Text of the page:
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Tasman Bay Rescue


There’s no fool, like and old fool.

Last week, on the high tide, I set off wind surfing for just the second time this summer.  On my first outing, I used my learner board with a small sail.  This time I took my more advanced board with a big sail.  Conditions were ideal, so from my launching place at Best Island, I made straight for Oyster Island, off the end of Monaco.   I’d done this many times before, but not for a few summers.

The journey to the island was a bit of struggle.  Windsurfing entails hanging on with both hands.   My left arm became tired, and after a couple of dunkings, I became chilled.  The beach at Oyster Island was less than inviting. 

This was last Friday, which was cooler than those super-hot days earlier in the same week.  There was no recovery to be had by lounging in the sun, so I set off for home.  At least that was my plan.  

Chilled, weakened, and with a lumpy sea, I dropped my sail shortly after getting under way and then had trouble raising it again.  As I was attempting this, I noticed what looked like a large launch approaching.  I tried unsuccessfully to demonstrate that all was fine.  The launch moved in close.  It was the Haumoana, the harbourmasters vessel with, harbourmaster, Stewart Whitehead at the wheel and trainee, Hugh Pawson, on deck.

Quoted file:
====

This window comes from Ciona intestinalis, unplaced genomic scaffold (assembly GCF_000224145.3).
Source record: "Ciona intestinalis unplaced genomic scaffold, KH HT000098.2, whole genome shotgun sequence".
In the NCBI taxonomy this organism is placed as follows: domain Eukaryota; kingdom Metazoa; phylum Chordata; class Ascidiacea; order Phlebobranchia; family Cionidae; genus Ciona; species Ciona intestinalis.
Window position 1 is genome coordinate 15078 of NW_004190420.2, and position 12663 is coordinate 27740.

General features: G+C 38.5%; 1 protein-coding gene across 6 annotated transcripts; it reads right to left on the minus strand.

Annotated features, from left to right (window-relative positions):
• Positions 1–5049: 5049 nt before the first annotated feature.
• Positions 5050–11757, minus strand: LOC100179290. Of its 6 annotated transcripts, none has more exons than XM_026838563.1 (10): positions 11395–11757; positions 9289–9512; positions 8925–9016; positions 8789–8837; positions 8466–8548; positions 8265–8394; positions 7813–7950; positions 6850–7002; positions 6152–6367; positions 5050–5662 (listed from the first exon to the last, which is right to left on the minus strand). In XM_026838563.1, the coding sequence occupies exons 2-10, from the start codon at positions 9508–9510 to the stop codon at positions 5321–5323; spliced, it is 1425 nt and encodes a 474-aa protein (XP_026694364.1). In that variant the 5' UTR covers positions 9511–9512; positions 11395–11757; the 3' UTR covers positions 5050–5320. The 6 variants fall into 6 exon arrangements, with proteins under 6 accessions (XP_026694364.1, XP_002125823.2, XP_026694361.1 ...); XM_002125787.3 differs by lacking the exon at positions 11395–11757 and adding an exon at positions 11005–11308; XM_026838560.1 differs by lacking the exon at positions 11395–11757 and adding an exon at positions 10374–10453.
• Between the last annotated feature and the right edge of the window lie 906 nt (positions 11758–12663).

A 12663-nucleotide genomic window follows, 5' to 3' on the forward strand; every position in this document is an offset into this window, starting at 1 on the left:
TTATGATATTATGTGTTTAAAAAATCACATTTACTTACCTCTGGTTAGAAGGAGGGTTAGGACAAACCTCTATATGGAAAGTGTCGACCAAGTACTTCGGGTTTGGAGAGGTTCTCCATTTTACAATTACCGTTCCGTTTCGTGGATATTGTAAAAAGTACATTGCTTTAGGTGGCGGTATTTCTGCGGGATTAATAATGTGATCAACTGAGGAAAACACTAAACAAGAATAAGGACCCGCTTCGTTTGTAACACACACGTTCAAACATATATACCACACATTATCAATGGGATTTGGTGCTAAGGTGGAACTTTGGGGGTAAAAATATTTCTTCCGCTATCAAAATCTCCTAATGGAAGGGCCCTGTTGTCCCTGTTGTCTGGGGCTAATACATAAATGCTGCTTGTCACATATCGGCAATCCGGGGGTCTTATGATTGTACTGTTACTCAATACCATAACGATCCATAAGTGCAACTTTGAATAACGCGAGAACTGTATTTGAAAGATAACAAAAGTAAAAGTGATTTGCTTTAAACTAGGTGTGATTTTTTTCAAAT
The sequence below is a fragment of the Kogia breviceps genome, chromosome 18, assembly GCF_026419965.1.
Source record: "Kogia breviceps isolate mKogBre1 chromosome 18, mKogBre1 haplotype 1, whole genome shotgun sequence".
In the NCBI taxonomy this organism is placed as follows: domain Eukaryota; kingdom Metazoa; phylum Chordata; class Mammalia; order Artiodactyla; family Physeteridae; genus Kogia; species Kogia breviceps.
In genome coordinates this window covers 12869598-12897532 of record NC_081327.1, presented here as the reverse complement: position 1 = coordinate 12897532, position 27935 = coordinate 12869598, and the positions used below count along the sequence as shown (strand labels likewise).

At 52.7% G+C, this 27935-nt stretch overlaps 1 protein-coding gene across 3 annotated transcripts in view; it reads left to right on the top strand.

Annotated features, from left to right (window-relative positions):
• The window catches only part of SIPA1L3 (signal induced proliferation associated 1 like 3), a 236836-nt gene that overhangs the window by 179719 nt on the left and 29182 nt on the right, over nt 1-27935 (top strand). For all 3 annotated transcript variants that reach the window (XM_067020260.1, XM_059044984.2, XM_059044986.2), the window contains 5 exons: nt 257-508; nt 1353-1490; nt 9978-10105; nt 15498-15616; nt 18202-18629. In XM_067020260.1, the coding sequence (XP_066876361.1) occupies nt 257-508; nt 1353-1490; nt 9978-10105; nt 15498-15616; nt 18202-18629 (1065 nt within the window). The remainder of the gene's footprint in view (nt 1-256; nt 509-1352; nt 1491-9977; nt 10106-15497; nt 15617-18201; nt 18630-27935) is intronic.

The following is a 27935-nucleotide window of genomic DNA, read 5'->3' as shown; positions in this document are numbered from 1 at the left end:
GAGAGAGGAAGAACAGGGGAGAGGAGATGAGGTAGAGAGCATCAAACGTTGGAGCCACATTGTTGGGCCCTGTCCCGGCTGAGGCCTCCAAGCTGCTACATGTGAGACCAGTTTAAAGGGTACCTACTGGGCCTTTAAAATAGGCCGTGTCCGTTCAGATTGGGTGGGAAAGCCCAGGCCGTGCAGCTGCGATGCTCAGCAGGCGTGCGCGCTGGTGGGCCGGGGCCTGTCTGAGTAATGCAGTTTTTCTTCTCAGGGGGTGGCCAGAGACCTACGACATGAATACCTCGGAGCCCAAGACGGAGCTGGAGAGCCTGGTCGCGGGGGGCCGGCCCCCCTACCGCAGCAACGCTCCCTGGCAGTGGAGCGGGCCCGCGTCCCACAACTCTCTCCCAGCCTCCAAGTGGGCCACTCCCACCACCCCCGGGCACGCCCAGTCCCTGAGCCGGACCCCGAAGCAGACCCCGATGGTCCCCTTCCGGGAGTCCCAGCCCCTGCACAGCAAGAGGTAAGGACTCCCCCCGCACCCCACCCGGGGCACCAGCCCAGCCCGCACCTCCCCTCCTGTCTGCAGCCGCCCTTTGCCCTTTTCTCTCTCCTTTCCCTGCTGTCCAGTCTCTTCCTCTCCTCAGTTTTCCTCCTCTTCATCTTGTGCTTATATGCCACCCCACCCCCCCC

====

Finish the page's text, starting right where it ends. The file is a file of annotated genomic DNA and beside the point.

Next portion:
The Haumoana is a seriously purposeful craft.  Just over 10 meters long, super buoyant, super stable, and pushed along by twin 250 horsepower outboards.  (I digress, but I was impressed). 

Stewart asked if I needed help.  I did.

He and Hugh expertly lay my mast and sail across their low deck, with my board bobbing along- side.

I had no idea that we even had a harbourmaster, much less what he did. I’ve had to do a bit of google searching. 

Stewart ranges from beyond Pepin Island (Cape Soucis), to just beyond Monaco.  They bring order to the salty playground, that we share with commercial vessels.  That, during my moment of need, Stewart and Peter were at the extreme edge of their patch, and close to me, is remarkable.

Stewart gave me a survival blanket, (which I thought was a bit over the top, but wasn’t).  I continued shivering.  A survival blanket is a shiny silver gossamer sheet, that miraculously reflects back your body heat.  

Stewart and Hugh dropped me off in the shallows between Best Island and Bells Island.  Where I inexpertly got underway again. 

I made it back to base, and derigged my windsurfer.  As I was loading the gear into the Eyebright van, a police car turned up. Stewart must have notified the police that there was an elderly windsurfer, who’s safe return, was not a certainty.

As the police car drove away, I had a mixture of incredulity at all the fuss, but also grateful that I live in a country with safety nets.  The same sort of feeling I have when I received attention from our medical system.

Then I, discovered that my wedding ring was missing.  It hadn’t been off, for close to twenty years. But just as heat swells your fingers, so cold, shrinks them.

The moral to the whole debacle is ‘act your age’.  


That doesn’t mean sitting on a couch and watching TV, but it does mean, acknowledging that your past your prime, and there’s no going back.


Note to Self:   Tone down your adventures, lest you be a burden to society.

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